Bennett v. United States of America

Filing 19

MEMORANDUM AND ORDER: IT IS HEREBY ORDERED that Taylor L. Bennett's motion under 28 U.S.C. § 2255 to vacate, set aside, or correct her sentence in federal custody is DENIED. IT IS FURTHER ORDERED that Bennett's motion for return of p roperty [# 15 ] is DENIED. IT IS FURTHER ORDERED that Bennett's motion to amend or supplement or relate back to original claims [# 17 ] is GRANTED. IT IS FURTHER ORDERED that Bennett's motion for a final disposition [# 18 ] is GRANTED. IT IS FURTHER ORDERED that Bennett's motion for an evidentiary hearing is DENIED. IT IS FURTHER ORDERED that this court will not issue a certificate of appealability, as Bennett has not made a substantial showing of the denial of a federal constitutional right. A separate Judgment in accordance with this Memorandum and Order is entered this same date. Signed by District Judge Rodney W. Sippel on 4/21/15. (JWD)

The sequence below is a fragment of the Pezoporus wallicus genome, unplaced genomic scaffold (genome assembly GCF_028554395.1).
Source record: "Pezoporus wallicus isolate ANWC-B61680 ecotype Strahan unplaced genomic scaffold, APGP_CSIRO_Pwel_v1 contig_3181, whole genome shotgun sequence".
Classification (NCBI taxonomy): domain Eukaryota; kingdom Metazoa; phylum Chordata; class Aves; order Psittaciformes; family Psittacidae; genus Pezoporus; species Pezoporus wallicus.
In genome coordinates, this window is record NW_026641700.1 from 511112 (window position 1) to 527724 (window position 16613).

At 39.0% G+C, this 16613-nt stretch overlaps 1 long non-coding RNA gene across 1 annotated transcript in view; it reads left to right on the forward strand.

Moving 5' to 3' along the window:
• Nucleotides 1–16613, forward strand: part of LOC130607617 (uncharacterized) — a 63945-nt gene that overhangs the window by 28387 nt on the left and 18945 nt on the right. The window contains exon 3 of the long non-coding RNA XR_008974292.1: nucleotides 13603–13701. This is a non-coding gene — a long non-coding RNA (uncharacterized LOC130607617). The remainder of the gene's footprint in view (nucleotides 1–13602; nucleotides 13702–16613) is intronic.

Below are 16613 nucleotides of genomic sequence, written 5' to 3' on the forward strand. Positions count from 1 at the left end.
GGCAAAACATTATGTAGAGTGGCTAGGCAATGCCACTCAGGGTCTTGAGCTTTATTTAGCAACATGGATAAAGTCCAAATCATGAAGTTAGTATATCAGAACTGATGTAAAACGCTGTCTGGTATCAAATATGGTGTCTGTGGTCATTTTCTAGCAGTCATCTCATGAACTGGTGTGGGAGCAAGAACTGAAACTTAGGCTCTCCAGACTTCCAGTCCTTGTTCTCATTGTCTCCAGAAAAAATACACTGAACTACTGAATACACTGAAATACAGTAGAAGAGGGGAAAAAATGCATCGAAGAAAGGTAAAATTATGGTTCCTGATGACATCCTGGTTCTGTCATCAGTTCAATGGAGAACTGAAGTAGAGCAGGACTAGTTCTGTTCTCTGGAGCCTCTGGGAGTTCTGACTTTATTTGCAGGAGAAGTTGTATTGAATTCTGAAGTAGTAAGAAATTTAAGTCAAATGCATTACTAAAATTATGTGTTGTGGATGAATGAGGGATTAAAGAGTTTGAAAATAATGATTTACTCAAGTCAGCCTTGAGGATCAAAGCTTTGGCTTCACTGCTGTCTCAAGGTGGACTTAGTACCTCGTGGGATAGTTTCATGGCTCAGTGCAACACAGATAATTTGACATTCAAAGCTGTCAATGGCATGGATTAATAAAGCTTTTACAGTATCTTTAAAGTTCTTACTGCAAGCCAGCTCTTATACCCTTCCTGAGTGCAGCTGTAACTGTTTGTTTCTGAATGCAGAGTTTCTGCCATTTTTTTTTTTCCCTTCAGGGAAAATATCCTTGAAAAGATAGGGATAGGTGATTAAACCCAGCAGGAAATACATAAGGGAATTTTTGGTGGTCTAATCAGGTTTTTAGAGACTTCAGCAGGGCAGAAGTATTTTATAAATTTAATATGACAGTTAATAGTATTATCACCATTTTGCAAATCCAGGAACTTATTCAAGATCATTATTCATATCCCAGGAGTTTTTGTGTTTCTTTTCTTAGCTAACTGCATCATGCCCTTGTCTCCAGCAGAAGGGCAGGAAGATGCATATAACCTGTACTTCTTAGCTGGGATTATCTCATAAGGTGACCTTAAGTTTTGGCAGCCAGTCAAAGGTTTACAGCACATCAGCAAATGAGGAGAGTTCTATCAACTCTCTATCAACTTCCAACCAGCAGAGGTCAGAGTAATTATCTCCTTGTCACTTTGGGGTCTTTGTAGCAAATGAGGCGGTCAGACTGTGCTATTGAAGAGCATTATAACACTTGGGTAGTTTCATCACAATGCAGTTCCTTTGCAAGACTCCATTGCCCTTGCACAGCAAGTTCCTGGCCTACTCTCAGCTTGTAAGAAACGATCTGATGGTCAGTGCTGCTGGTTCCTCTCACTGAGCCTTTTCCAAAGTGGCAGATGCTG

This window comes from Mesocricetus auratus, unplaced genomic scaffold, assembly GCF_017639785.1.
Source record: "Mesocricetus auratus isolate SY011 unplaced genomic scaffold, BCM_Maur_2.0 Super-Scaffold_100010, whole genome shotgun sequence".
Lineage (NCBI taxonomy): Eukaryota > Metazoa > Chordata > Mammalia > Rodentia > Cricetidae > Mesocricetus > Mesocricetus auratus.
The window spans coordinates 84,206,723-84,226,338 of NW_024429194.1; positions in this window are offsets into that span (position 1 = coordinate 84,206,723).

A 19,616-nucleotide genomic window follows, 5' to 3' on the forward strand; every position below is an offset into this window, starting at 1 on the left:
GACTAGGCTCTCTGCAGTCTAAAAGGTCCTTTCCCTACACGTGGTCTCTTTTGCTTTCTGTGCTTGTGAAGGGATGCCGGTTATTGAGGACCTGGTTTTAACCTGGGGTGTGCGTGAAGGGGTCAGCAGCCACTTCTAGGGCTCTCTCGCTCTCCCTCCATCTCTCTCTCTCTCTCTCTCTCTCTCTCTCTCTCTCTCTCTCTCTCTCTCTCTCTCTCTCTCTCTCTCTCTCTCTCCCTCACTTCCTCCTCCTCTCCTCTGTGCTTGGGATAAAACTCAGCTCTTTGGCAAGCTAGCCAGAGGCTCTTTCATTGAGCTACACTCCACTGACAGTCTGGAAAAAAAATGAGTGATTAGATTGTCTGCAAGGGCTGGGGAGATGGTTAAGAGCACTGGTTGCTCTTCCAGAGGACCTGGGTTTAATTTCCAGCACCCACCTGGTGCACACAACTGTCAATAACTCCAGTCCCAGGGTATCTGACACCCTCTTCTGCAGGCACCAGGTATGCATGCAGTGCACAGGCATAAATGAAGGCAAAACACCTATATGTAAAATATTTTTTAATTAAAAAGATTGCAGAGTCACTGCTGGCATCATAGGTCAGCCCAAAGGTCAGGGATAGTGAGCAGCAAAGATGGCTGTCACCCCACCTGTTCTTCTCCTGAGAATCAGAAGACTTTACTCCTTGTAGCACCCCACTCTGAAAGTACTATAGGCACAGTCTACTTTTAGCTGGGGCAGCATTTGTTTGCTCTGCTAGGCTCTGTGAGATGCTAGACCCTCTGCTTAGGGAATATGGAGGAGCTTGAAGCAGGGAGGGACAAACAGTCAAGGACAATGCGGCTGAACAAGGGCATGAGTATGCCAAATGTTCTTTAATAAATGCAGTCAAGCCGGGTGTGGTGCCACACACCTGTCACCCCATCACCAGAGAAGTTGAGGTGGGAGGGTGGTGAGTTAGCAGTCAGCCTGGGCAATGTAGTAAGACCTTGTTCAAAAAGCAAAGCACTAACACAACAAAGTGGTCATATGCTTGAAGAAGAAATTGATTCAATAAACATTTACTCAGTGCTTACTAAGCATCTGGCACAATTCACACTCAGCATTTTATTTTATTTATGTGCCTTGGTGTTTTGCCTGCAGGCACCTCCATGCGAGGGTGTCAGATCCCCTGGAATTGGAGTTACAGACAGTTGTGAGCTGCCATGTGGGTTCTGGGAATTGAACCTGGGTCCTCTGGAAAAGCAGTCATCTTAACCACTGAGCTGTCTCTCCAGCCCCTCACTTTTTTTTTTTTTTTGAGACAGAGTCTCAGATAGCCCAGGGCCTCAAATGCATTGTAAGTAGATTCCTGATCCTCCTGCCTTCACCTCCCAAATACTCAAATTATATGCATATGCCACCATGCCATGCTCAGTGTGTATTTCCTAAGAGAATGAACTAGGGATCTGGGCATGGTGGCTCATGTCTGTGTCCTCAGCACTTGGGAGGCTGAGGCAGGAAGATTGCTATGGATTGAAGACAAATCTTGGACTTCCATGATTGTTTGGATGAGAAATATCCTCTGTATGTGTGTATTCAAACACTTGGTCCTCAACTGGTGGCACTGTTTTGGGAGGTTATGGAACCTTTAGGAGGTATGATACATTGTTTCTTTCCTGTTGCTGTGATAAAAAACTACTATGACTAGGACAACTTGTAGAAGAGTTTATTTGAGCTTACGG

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IN THE UNITED STATES DISTRICT COURT EASTERN DISTRICT OF MISSOURI EASTERN DIVISION TAYLOR L. BENNETT, Petitioner, vs. UNITED STATES OF AMERICA, Respondent. ) ) ) ) ) ) ) ) ) No. 4:14 CV 1438 RWS MEMORANDUM AND ORDER This matter is before me on the motion of Taylor L. Bennett (“Bennett”) to vacate, set aside, or correct a sentence by a person in federal custody pursuant to 28 U.S.C. § 2255. In her motion, Bennett alleges violations of her Fourth Amendment rights and a violation of her Sixth Amendment right to effective assistance of counsel. For the reasons below, I find that all of Bennett’s claims are without merit. As a result, her motion will be denied. I. BACKGROUND On October 23, 2013, a grand jury charged Bennett with a five-count indictment. The indictment charged her with: Count 1, mail fraud in violation of 18 U.S.C. § 1341; Count 2, aggravated identity theft in violation of 18 U.S.C. § 1028A; Count 3, access device fraud in violation of 18 U.S.C. § 1029(a)(2); Count 4, possession of 15 or more unauthorized access devices in violation of 18 U.S.C. § 1029(a)(2) and § 1029(a)(3); and Count 5, possession of stolen mail in violation of 18 U.S.C. § 1708. The charges stem from the following incident. On August 27, 2013, officers of the Florissant, Missouri Police Department responded to a call from a Florissant resident who stated that he noticed a heavy set white male wearing a backpack opening mailboxes in his neighborhood. When the officers arrived at the scene, they made contact with Taylor Bennett who, although female, fit the description given by the caller. Bennett initially provided the officers with a false name and date of birth and stated she was looking at properties to purchase in the area. After conducting a record check on the name Bennett provided and determining it to be false, the officers questioned Bennett further, who then provided her true name. The officers requested consent to search Bennett’s backpack, which they contend she granted, and discovered a counterfeit identification document, a credit card in a different name, stolen mail, identifying information of others, and a map with various addresses highlighted in yellow. Police later notified the post office about the incident. The office sent a postal inspector to investigate. While Bennett was in custody, the officers conducted additional questioning. Bennett admitted to obtaining the names and social security numbers of others which she used to open email addresses in variations of the stolen identities to assist her in acquiring unauthorized credit cards. She then connected the stolen identities to vacant properties in the St. Louis area to direct the credit card issuers to mail the fraudulently acquired cards to those locations. Bennett further revealed that she had been residing at a local hotel. She consented to a search of that room. There, police discovered a laptop, notebooks containing identifying information of others, and credit cards in several different names. In total, police determined that Bennett possessed the personal identifying information of over 400 individuals, which they believed she used in furtherance of her scheme to fraudulently obtain credit cards. Based on this information, a grand jury indicted Bennett. The Federal Public Defenders Office (“Counsel”) represented Bennett throughout these proceedings. On October 9, 2013, Counsel provided Bennett with a copy of the discovery in her case, including a copy of the Florissant Police Report. During this meeting, Counsel and Bennett 2 “discussed [] several Fourth Amendment issues in [Bennett’s] case: the initial stop of Bennett by the police officer, the search of Bennett’s backpack and seizure of several items from the backpack, the search of Bennett’s hotel room and the seizure of several items from the hotel room, and the search of Bennett’s computer.” (Doc. #10-1, Affidavit of Counsel, at 1) They discussed the possibility of filing Motions to Suppress Evidence concerning those issues. On October 30, Bennett and Counsel again discussed the possibility of filing pretrial motions regarding those issues. Bennett decided to wait for the Assistant United States Attorney to make a plea offer before deciding whether to file the motions. Counsel requested additional time to obtain and review discovery materials and to determine whether and which pretrial motions Bennett might file. On November 5, Counsel received the plea offer. She met with Bennett the next day to review it. As the offer was conditioned upon Bennett’s waiver of pretrial motions, Counsel and Bennett discussed the odds that Bennett would prevail on potential motions. Following that discussion, Bennett accepted the plea offer and agreed to waive pretrial motions. Before the waiver hearing, Counsel discussed the filing of pretrial motions with Bennett for the final time. The waiver motion stated, “Defendant and Counsel for Defendant have discussed pretrial motions and the issues to be raised by way of pretrial motions. Defendant feels that it is in her best interest to waive pretrial motions and Defendant agrees and concurs in the decision to waive pretrial motions.” (Doc. #20, Pet’r’s Mot. to Waive Pretrial Mot., at 1) At the waiver hearing, the presiding judge noted, “the Defendant appeared in person and with counsel on the record and announced that, understanding her rights in this regard, she wished to waive her right to file pretrial motions as well as her right to have a hearing on those motions.” 3 Concluding that Bennett understood her rights in waiving pretrial motions, the judge granted her motion. On January 9, 2014, Bennett appeared before me at her change of plea hearing. At the hearing, Bennett stated that the stipulated facts in the plea agreement contained some errors. A recess was held to allow Bennett and Counsel the opportunity to amend the facts in the plea agreement to correct those alleged errors. When the proceedings resumed, Bennett then objected to facts contained in the police report. As a result of Bennett’s hesitation, Counsel requested a trial date. However, Bennett requested to address me and, after being informed by Counsel that only the facts in the plea agreement were being considered as elements of the offense, affirmed the facts in the plea agreement as true and correct. I then accepted her guilty plea to Counts 1, 3, 4, and 5 of the indictment. In accordance with the plea agreement, the government dismissed Count 2 of the indictment at the time of sentencing. On August 18, after pleading guilty and being sentenced, Bennett filed a § 2255 claim stating four grounds for relief. II. GROUNDS FOR RELIEF Bennett claims she is entitled to relief on the following grounds: (1) Police did not establish probable cause required to carry out a warrantless arrest. (2) Warrantless search and seizure violated Bennett’s Fourth Amendment rights. (3) Exclusionary rule barred admission of evidence seized in violation of Bennett’s Fourth Amendment rights. (4) III. Bennett received ineffective assistance of counsel. STANDARD FOR § 2255 RELIEF A motion pursuant to § 2255 “is ‘intended to afford federal prisoners a remedy identical in scope to federal habeas corpus.’” United States v. Wilson, 997 F.2d 429, 431 (8th Cir.1993) 4 (quoting Davis v. United States, 417 U.S. 333, 343 (1974)). Under § 2255, “a defendant in federal custody may seek post conviction relief on the ground that his sentence was imposed in the absence of jurisdiction or in violation of the Constitution or laws of the United States, was in excess of the maximum authorized by law, or is otherwise subject to collateral attack.” Watson v. United States, 493 F.3d 960, 963 (8th Cir. 2007). A defendant’s plea agreement waiver of the right to seek this relief does not waive the right to argue, pursuant to that section, that the decision to enter into the plea was not knowing and voluntary because it was the result of ineffective assistance of counsel. United States v. Morrison, 171 F.3d 567, 568 (8th Cir. 1999). IV. ANALYSIS A. Fourth Amendment Claims Grounds 1 through 3 of Bennett’s Motion allege Fourth Amendment claims. These claims are not cognizable in § 2255 proceedings. Stone v. Powell, 428 U.S. 465, 494 (1976); Ray v. United States, 721 F.3d 758, 762 (6th Cir. 2013) (“free-standing Fourth amendment claims cannot be raised in collateral proceedings under either § 2254 or § 2255.”). Furthermore, Bennett waived her right to assert claims in a § 2255 petition except claims for ineffective assistance of counsel or prosecutorial misconduct under the guilty plea agreement. Specifically, the agreement stated: “The parties waive all rights to appeal all non-jurisdictional, non-sentencing issues, including, but not limited to, any issues relating to pretrial motions, discovery and the guilty plea. ... “The defendant agrees to waive all rights to contest the conviction or sentence in any post-conviction proceeding, including one pursuant to Title 28, United States Code, Section 2255, except for claims of prosecutorial misconduct or ineffective assistance of counsel.” As a result, I dismissed Grounds 1 through 3 on August 25, 2014, shortly after Bennett filed her motion to vacate. 5 B. Ineffective Assistance of Counsel1 Bennett asserts that Counsel failed to render effective assistance of counsel as guaranteed by the Sixth Amendment. She alleges that Counsel performed deficiently for failing to: (i) conduct a thorough investigation of her case; (ii) challenge the introduction of evidence by filing pretrial motions; (iii) bring to the court’s attention false and misleading information in the record; and (iv) perform competently at sentencing. A defendant claiming ineffective assistance must show (1) that counsel performed deficiently and (2) that the deficiency prejudiced her defense. Strickland v. Washington, 466 U.S. 668, 687 (1984). This burden exists even though there is a lack of available evidence and testimony because the defendant pleaded guilty. Premo v. Moore, 562 U.S. 115, 132 (2011).2 To prove deficiency, the defendant must meet the high burden of showing that counsel made such serious errors that she was “not functioning as the ‘counsel’ guaranteed the defendant by the Sixth Amendment.” Strickland, 466 U.S. at 687. Counsel is "strongly presumed to have rendered adequate assistance and made all significant decisions in the exercise of reasonable professional judgment." Id. at 690. To overcome this presumption, the defendant must prove that "in light of all the circumstances, the identified acts or omissions were outside the wide range of professionally competent assistance." Id. A court need not first determine whether counsel’s performance was deficient before examining the prejudice suffered by the defendant as a result of the alleged deficiencies. Id. at 670. To establish prejudice, the defendant must show there is a reasonable probability that, but for counsel’s unprofessional errors, the result of the proceeding would have been different. Id. at 1 Bennett raises Fourth Amendment issues as part of her ineffective assistance claims. She should have raised these challenges either through pretrial motions and an evidentiary hearing or on direct appeal. As Bennett waived these opportunities, I only address such issues as they relate to her ineffective assistance claims. 2 “Hindsight and second guesses are also inappropriate, and often more so, where a plea has been entered without a full trial. . . . The added uncertainty that results when there is no extended, formal record and no actual history to show how the charges have played out at trial works against the party alleging inadequate assistance . . .” Id. 6 699. In the guilty plea context, this means showing “there is a reasonable probability that, but for counsel's errors, [the defendant] would not have pleaded guilty and would have insisted on going to trial.” Matthews v. United States, 114 F.3d 112, 114 (8th Cir. 1997). “A reasonable probability is a probability sufficient to undermine confidence in the outcome,” requiring “a 'substantial,' not just 'conceivable,' likelihood of a different result." United States v. Frausto, 754 F.3d 640, 643 (8th Cir. 2014) (citing Cullen v. Pinholster, 131 S. Ct. 1388, 1403 (2011)). Where a defendant raises multiple claims of ineffective assistance, each claim or error must be examined independently rather than collectively. Hall v. Luebbers, 296 F.3d 685, 692-93 (8th Cir. 2002). In other words, a defendant cannot “build a showing of prejudice on a series of errors, none of which would by itself meet the prejudice test.” Id. at 692 (citing Wainwright v. Lockhart, 80 F.3d 1226, 1233 (8th Cir. 1996)). i. Counsel Was Not Ineffective For Allegedly Failing to Conduct a Proper Investigation Bennett first alleges that Counsel rendered ineffective assistance by failing to properly investigate her case. Specifically, Bennett states that Counsel failed to interview the complainant, arresting officers, and postal inspector involved in her case. An attorney’s failure to contact and interview important prospective witnesses may constitute deficient performance, depending on the circumstances. See Chambers v. Armontrout, 907 F.2d 825, 829 (8th Cir. 1990). “In any ineffectiveness case, a particular decision not to investigate must be directly assessed for reasonableness in all the circumstances, applying a heavy measure of deference to counsel's judgments.” Strickland, 466 U.S. at 691. In making this assessment, the court should take into consideration the information counsel learned from the defendant: The reasonableness of counsel's actions may be determined or substantially influenced by the defendant's own statements or actions. Counsel's actions are usually based, quite properly, on informed strategic choices made by the defendant and on information 7 supplied by the defendant. In particular, what investigation decisions are reasonable depends critically on such information. For example, when the facts that support a certain potential line of defense are generally known to counsel because of what the defendant has said, the need for further investigation may be considerably diminished or eliminated altogether. . . In short, inquiry into counsel's conversations with the defendant may be critical to a proper assessment of counsel's investigation decisions. . . Id. Counsel must conduct a reasonable investigation, but need not interview all witnesses. See id. Bennett’s argument relies on her allegation that had counsel interviewed these witnesses, she “would have known the police report did contain false information.” However, Counsel was fully aware of the potential evidentiary challenges based on her conversations with Bennett and from reviewing the police report. Bennett “advised [Counsel] of the illegal search of the backpack” and “the illegal confession made under duress.” (Doc. #1-1, Pet’r’s Mem. of Law in Supp. § 2255 Mot., at 7) Bennett and Counsel reviewed the police report together and, over several meetings, discussed the possibility of filing motions to suppress evidence. Additionally, I have thoroughly reviewed the police report and I did not find any evidence of activity in that report that an attorney would be unreasonable for not investigating, given the information she learned from Bennett. Under these circumstances, I cannot conclude that Counsel’s decision not to interview these witnesses fell outside of the wide range of reasonable professional assistance. See Villafuerte v. Stewart, 111 F.3d 616, 630 (9th Cir. 1997) (finding that counsel was not ineffective where counsel had access to police reports and compared them with defendant's taped statement).3 3 Bennett’s failure to object to Counsel’s performance at the plea hearing, knowing that she had not interviewed these witnesses, further undermines her contention. See United States v. Newson, 46 F.3d 730, 733 (8th Cir. 1995) (finding that Defendant's failure to assert any objections to counsel's performance at the plea hearing refuted claims of ineffective assistance as a basis for withdrawing his plea); Ingrassia v. Armontrout, 902 F.2d 1368, 1370 (8th Cir. 1990) (holding that representations made at the plea hearing “carry a strong degree of verity and pose a formidable barrier in any subsequent collateral proceedings”) (citing Voytik v. United States, 778 F.2d 1306, 1308 (8th Cir. 1985)). 8 Even if Counsel’s actions were deficient in this regard, Bennett has not established prejudice. I address each of her contentions in turn. First, Bennett claims that Counsel failed to investigate the fact that the police report contained inaccurate information, including an inaccurate address for the location where the arrest occurred. She claims the “citations” (no thorough explanation provided, but presumably the citations issued to Bennett at the time of her arrest) listed the correct address of where the arrest occurred, which differs from the address noted in the police report. Bennett has not provided the “citations” in support of her claim, so I cannot assess its validity. Moreover, even if the addresses noted in the police report and citations differ, that does not establish prejudice regarding Counsel’s alleged failure to investigate this information. Bennett’s also alleges that the police did not read her Miranda rights, but this contention is explicitly contradicted by the police report. She does not provide evidence rebutting it and thus cannot demonstrate prejudice. Bennett next claims that Counsel failed to interview the individual who initially called the police and described the suspect as a “heavy set white male,” alleging that he would not have identified her as the suspicious individual. This contention is tied to her assertion that the police report did not make a clear case for probable cause or trespassing. Bennett does not provide evidence in support of this contention. Furthermore, the police report states that although they did not find a male as reported by the caller, they did find Bennett, a female who otherwise matched the caller’s description of the suspicious person. And according to the police report, Bennett admitted to walking through several properties. As Bennett’s description matched the description of the caller except that of her gender and as she admitted to walking on others’ property, Bennett fails to establish prejudice. See Marti v. City of Maplewood, 57 F.3d 680, 685-86 (8th Cir. 1995) (finding police had reasonable suspicion where suspects and their vehicle 9 matched descriptions); United States v. Witt, 494 Fed. Appx. 713, 716 (8th Cir. 2012) (noting that factors including temporal and geographic proximity of a vehicle to the crime and matching vehicle descriptions can support a finding of reasonable suspicion). Finally, Bennett claims that Counsel failed to speak with the postal inspector who would have verified that there was only one stolen letter in her backpack rather than the “numerous” letters as reported in the police report. However, she does not provide any support for this contention. Furthermore, and applicable to the preceding contentions, Bennett and Counsel spoke about these issues several times. Knowing that Counsel had not investigated these particular allegations, Bennett still decided to plead guilty. She fails to carry her burden to show she would not have pleaded guilty had Counsel interviewed any of these witnesses, nor does she note any additional steps she would have taken had Counsel done so. Frausto, 754 F.3d at 643. As a result, I will deny this ground for relief. ii. Counsel Was Not Ineffective For Not Filing Pretrial Motions to Suppress Evidence Bennett next argues that Counsel rendered ineffective assistance by not filing pretrial motions to suppress evidence. Failure to file a pretrial motion does not per se establish ineffective assistance of counsel. Kimmelman v. Morrison, 477 U.S. 365, 384 (1986). There must be a reasonable probability that the pretrial motion would have succeeded. See White v. Helling, 194 F.3d 937, 942 (8th Cir. 1999). However, if a petitioner voluntarily and knowingly waives the right to file pretrial motions, she cannot then allege that counsel performed deficiently by not filing them. See, e.g., Adams v. United States, No. 4:11 CV 01831, 2012 U.S. Dist. LEXIS 123475, at *14-*15 (E.D. Mo. Aug. 30, 2012); Boice v. United States, No. 4:11 CV 701, 2014 U.S. Dist. LEXIS 19486, at *6-*8 (E.D. Mo. Feb. 17, 2014). 10 Bennett claims her counsel performed deficiently by not filing pretrial motions. Bennett waived those motions, which were not guaranteed to succeed, in exchange for having Count IV dropped. As Bennett made a strategic decision not to file pretrial motions, she cannot now claim that Counsel’s decision not to file them fell outside of the range of reasonable assistance. Strickland, 466 U.S. at 690 ("[S]trategic choices made after thorough investigation of law and facts. . . are virtually unchallengeable.").4 Even if Counsel did perform deficiently in this regard, Bennett would still fail to establish prejudice. She would need to show there is a reasonable probability that the pretrial motions would have succeeded, and that success in these motions would have led her to proceed to trial instead of pleading guilty. As noted above, I thoroughly reviewed the police report and did not find any evidence of police misconduct. Bennett’s failure to provide any evidence to demonstrate that there is a reasonable probability that she would have prevailed at the suppression hearing is an added reason to deny relief on this ground. See Premo, 562 U.S. at 132.5 iii. Counsel Was Not Ineffective For Allegedly Failing to Bring to the Court’s Attention False and Misleading Information Contained in the Record Bennett’s next contention is that Counsel performed deficiently by not bringing to the Court’s attention allegedly false and misleading information in the plea agreement, presentence investigation report, and discovery. I address each of these claims in turn. At the plea hearing, Bennett objected to certain stipulated facts in the plea agreement. I recessed the hearing to allow 4 Bennett later makes a passing contention that she did not waive her right to file pretrial motions knowingly and voluntarily. She fails to support this contention. Bennett and Counsel discussed the possibility of filing pretrial motions on several occasions. After seriously considering the option of filing such motions, Bennett decided to waive her right to file them so she could accept the Assistant United States Attorney’s plea offer. Bennett does not provide any evidence of Counsel’s failure to properly advise her as to the waiver of this right. 5 In passing, Bennett also claims that Counsel performed deficiently by failing to enter the police report into the record. Again, as there is no evidence of police misconduct in the police report, Bennett’s bare assertion that entering it into the record would have changed the result of the proceeding lacks support. 11 Bennett to note her objections to them. Upon resumption of the hearing, Bennett affirmed the remaining facts as correct and true (in contradiction to her present passing contention that certain incorrect facts remained in the plea agreement). Bennett’s assertion of objections to information in the plea agreement at the plea hearing undermines her argument that Counsel performed deficiently for not bringing these same objections to the court’s attention. The same reasoning applies to her claim regarding the presentence report. At the sentencing hearing, Counsel noted on behalf of Bennett that she had read, reviewed, and discussed the presentence report with Bennett and that there were “no objections to the factual statements in the presentence report.” Bennett confirmed this. She personally had the opportunity to bring to my attention any information in the report which she believed to be false or misleading. However, she did not assert any objections and, as a result, cannot claim that Counsel performed deficiently by not asserting objections to the report. Regarding discovery, Bennett takes issue with the statement in the police report where the officer wrote that, upon asking for consent to search, she responded “go ahead, I don’t care.” She also claims that the police report cites the wrong arrest location. Bennett does not provide evidence to support those allegations, nor does she demonstrate how Counsel’s attempts to object to that information would have impacted her decision to proceed to trial. Bennett waived her challenges to the police report when she waived pretrial motions. Because Bennett cannot establish any prejudice, I will deny this ground for relief. iv. Counsel Was Not Ineffective at Sentencing Finally, Bennett claims that Counsel performed deficiently at the time of sentencing. Specifically, Bennett claims that her criminal history was overstated because Counsel did not allow the probation officer to question her about it. An individual’s criminal history category is 12 calculated under U.S.S.G. § 4A1.1, which provides the method of calculation, and § 4A1.2, which defines the terms used in calculation. Under § 4A1.2, a “‘prior sentence’ means any sentence previously imposed upon adjudication of guilt, whether by guilty plea, trial, or plea of nolo contendere, for conduct not part of the instant offense.” The presentence investigation report counted her two felony convictions and two misdemeanor convictions as prior convictions for the purposes of this calculation. On this basis, the report concluded that Bennett had a criminal history score of 4, one point for each prior conviction as required by § 4A1.1(c). It also noted that Bennett declined to discuss her criminal history upon the advice of counsel. Bennett now ostensibly argues that had Counsel allowed Bennett’s probation officer to interview her regarding those convictions, she would have explained that the convictions were not really valid and should not have factored into her criminal history score. However, she does not show how questioning the probation officer would have led to this result, nor does she provide any legal or factual support for her allegations that her earlier convictions were invalid. She only cursorily states grounds on which she believes her prior convictions were invalid. Bennett has failed to establish prejudice on this ground for relief. Bennett also argues that Counsel was ineffective for “chastising” her for sending a letter to the Court and advising her not to raise issues regarding the contents of the letter at the sentencing hearing because she could lose her acceptance points. The letter raised concerns about the allegedly illegal arrest and “tainted evidence.” Counsel’s statements merely informed Bennett of the risks of sending this letter. Furthermore, as Bennett had already waived the filing of pretrial motions and pleaded guilty, she could no longer challenge that evidence. Again, Bennett fails to establish any prejudice based on Counsel’s actions. 13 Bennett’s final contention regarding sentencing is that Counsel incorrectly advised her that she was camp eligible, would go to medical camp, and would have all her medical needs taken care of. She states, “[h]ad she not been given those assurances by counsel she never would have plead[ed] guilty.” However, her failure to identify these alleged promises when I asked whether the plea agreement contained all promises made to her directly contradicts this allegation: “[Court]: Does this agreement contain all the promises made to you by the United States Attorney? [Bennett]: Yes, sir. [Court]: Did they make you any promises they didn't put in writing? [Bennett]: No, sir. [Court]: Has anyone else offered you anything or given you anything to get you to plead guilty today? [Court]: No, sir.” See Ingrassia, 902 F.2d at 1370. Furthermore, Bennett does not demonstrate what additional steps would have been taken at sentencing if she had known that she would not have spent the duration of her sentence in a medical camp. Bennett has failed to offer any legal or factual support for this claim, and it will therefore be denied. C. Availability of Requested Relief Regarding Bennett’s requested relief, I note that the relief Bennett seeks in this matter is not an appropriate remedy for her claims. Bennett requests that I vacate her sentence based on the facts of her case. However, if Bennett had been successful in this petition, her relief would be limited to the withdrawal of her guilty plea. See United States v. Morrison, 449 U.S. 361, 364 (Sixth Amendment relief should be "tailored to the injury suffered from the constitutional violation"). Upon withdrawal of her plea, she would face trial on all Counts, but her sentence would not automatically be vacated. 14 V. REQUEST FOR EVIDENTIARY HEARING A petitioner is entitled to an evidentiary hearing on a § 2255 motion unless the motion and the rules and records of the case conclusively show that she is entitled to no relief. AnjuloLopez v. United States, 541 F.3d 814, 817 (8th Cir. 2008) (citing United States v. LedezmaRodriguez, 423 F.3d 830, 835-36 (8th Cir. 2005)). As the evidence does conclusively show the movant is not entitled to relief, I do not grant an evidentiary hearing in this proceeding. VI. CERTIFICATE OF APPEALABILITY Under 28 U.S.C. § 2253, an appeal may not be taken to the court of appeals from a final order in a § 2255 proceeding unless a circuit justice or judge issues a certificate of appealability. 28 U.S.C. § 2253(c)(1)(B). To grant such certificate, the judge must find a substantial showing of the denial of a federal constitutional right. Id. at § 2253(c)(2); Tiedeman v. Benson, 122 F.3d 518, 522 (8th Cir. 1997). Because Bennett has not made such a showing, I will not issue a certificate of appealability. Accordingly, IT IS HEREBY ORDERED that Taylor L. Bennett’s motion under 28 U.S.C. § 2255 to vacate, set aside, or correct her sentence in federal custody is DENIED. IT IS FURTHER ORDERED that Bennett’s motion for return of property [#15] is DENIED. IT IS FURTHER ORDERED that Bennett’s motion to amend or supplement or relate back to original claims [#17] is GRANTED. IT IS FURTHER ORDERED that Bennett’s motion for a final disposition [#18] is GRANTED. 15 IT IS FURTHER ORDERED that Bennett’s motion for an evidentiary hearing is DENIED. IT IS FURTHER ORDERED that this court will not issue a certificate of appealability, as Bennett has not made a substantial showing of the denial of a federal constitutional right. A separate Judgment in accordance with this Memorandum and Order is entered this same date. ______________________ RODNEY W. SIPPEL UNITED STATES DISTRICT JUDGE Dated this 21st day of April, 2015 16